7. Ain't that the truth...so much for Page being a genius producer I guess. After reading that I need to figure out I even own any Zep album except for IV, PG, & Presence. Can't believe Page kept fuckin' up the sound of the drums...what was old Pagey thinking
  8. I am kinda in the middle on this one. Moby Dick, IMO, is just stupid at 30+ minutes. I think even die hard drummers would walk after 15 minutes. TSRTS version is the perfect length. keep the song at no more than 12 min max but switch up the movements to keep fresh. D&C was great ar 30+ minutes when they could keep it interesting, however by 75' that ship had long sailed, they should have either whittled it down to no more than 20 min or just dropped it entirely, NQ I feel the same. Nothing wrong with a long jam however it MUST remain interesting. Playing for the sake of playing is not only redundant, its selfish. A good example of a long jam kept both fresh and interesting is, ironically enough, the last song the band ever played. WLL from Berlin is in my top 5 versions of the song. A 20 min version which feels like 5 min because it is so damn well executed, and so damn interesting. As Gunny Highway would say: "You can beat me, mistreat me, abuse me, or even kill me...just don't bore me."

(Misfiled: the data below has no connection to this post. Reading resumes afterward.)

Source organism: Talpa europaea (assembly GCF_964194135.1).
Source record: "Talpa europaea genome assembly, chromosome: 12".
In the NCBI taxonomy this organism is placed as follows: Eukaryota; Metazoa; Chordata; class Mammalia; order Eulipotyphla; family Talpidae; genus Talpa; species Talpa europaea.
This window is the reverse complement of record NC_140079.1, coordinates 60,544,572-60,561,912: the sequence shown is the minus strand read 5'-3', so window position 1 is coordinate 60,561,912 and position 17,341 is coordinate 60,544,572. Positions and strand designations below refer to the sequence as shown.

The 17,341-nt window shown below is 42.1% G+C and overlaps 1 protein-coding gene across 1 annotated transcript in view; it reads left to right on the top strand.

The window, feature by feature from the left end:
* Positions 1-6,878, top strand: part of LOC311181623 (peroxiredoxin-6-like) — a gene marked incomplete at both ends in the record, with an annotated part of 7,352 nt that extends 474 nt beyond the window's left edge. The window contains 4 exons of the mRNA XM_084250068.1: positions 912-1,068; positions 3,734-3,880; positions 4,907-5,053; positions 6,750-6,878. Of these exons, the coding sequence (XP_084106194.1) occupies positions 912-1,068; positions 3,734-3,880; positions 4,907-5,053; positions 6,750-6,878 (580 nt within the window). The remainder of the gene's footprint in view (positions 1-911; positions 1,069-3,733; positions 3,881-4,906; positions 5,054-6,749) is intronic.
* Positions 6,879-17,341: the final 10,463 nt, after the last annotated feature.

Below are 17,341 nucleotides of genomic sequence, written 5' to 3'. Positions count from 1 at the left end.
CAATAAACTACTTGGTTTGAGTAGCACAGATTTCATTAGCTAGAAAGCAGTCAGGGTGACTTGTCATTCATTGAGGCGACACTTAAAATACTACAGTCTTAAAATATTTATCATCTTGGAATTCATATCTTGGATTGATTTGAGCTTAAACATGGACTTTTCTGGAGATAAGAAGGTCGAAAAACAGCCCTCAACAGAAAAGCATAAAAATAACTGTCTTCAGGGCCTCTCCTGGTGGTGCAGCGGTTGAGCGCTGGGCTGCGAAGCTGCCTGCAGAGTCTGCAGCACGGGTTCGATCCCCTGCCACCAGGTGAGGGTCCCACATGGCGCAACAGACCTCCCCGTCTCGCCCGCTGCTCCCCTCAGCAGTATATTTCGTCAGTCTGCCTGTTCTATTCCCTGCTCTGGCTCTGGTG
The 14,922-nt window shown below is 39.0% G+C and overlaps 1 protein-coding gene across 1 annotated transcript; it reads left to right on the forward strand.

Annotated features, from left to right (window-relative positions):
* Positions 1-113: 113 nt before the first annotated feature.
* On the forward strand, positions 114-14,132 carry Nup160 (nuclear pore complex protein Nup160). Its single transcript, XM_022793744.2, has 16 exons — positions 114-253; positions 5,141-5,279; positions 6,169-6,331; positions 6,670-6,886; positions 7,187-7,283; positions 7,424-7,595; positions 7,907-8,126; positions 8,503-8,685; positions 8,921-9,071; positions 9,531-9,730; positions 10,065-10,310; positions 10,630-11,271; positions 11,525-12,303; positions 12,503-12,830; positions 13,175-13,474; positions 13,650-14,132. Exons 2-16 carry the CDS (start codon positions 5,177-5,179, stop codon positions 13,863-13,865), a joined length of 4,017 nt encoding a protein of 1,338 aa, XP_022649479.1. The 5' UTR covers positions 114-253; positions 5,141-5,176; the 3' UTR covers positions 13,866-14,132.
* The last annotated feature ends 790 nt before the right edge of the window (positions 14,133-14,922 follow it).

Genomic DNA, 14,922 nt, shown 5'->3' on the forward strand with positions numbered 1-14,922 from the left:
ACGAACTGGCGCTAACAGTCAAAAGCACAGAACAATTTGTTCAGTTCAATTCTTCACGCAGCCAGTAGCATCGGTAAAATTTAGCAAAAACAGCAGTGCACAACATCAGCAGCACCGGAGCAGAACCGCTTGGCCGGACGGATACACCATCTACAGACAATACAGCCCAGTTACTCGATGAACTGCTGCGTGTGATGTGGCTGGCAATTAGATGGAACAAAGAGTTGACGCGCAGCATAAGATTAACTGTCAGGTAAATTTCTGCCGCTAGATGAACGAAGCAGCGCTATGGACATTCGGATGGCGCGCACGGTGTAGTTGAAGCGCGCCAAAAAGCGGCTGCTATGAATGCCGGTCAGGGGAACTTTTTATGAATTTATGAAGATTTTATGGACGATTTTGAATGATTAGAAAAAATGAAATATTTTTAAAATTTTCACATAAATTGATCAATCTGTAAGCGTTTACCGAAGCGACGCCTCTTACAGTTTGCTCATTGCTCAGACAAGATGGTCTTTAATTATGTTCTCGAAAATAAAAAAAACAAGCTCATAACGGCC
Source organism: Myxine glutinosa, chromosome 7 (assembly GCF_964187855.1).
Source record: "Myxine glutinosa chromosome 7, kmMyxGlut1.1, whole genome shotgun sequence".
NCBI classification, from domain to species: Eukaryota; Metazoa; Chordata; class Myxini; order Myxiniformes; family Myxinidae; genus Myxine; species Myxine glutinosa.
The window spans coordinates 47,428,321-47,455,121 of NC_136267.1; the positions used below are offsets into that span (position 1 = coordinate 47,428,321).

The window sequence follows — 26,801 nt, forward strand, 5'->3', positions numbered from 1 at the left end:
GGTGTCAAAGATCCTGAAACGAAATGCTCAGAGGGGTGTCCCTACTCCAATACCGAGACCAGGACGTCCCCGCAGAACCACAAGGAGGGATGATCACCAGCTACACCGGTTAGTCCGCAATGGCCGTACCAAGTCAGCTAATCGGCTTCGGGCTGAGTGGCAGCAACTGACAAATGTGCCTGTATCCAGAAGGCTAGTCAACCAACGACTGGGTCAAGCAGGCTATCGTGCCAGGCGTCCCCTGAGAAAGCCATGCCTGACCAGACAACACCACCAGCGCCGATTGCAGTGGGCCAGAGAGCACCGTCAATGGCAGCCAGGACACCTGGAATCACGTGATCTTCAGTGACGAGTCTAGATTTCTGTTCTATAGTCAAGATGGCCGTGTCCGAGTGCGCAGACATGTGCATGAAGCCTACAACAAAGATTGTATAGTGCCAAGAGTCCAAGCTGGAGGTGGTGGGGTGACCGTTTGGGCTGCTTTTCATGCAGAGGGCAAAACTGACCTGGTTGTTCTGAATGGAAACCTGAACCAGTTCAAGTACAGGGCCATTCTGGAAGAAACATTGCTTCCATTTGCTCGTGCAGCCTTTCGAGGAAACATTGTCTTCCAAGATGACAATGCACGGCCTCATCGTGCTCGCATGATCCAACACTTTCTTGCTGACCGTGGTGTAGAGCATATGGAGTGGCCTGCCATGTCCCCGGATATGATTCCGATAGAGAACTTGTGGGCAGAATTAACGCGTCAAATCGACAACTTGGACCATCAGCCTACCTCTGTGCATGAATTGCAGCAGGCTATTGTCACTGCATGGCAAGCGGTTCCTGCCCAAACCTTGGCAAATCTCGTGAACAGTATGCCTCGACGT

9. That whole episode was great, Scott Glen and Amy Brenneman were the standouts. Just brilliant. Anyone wanna go scuba diving???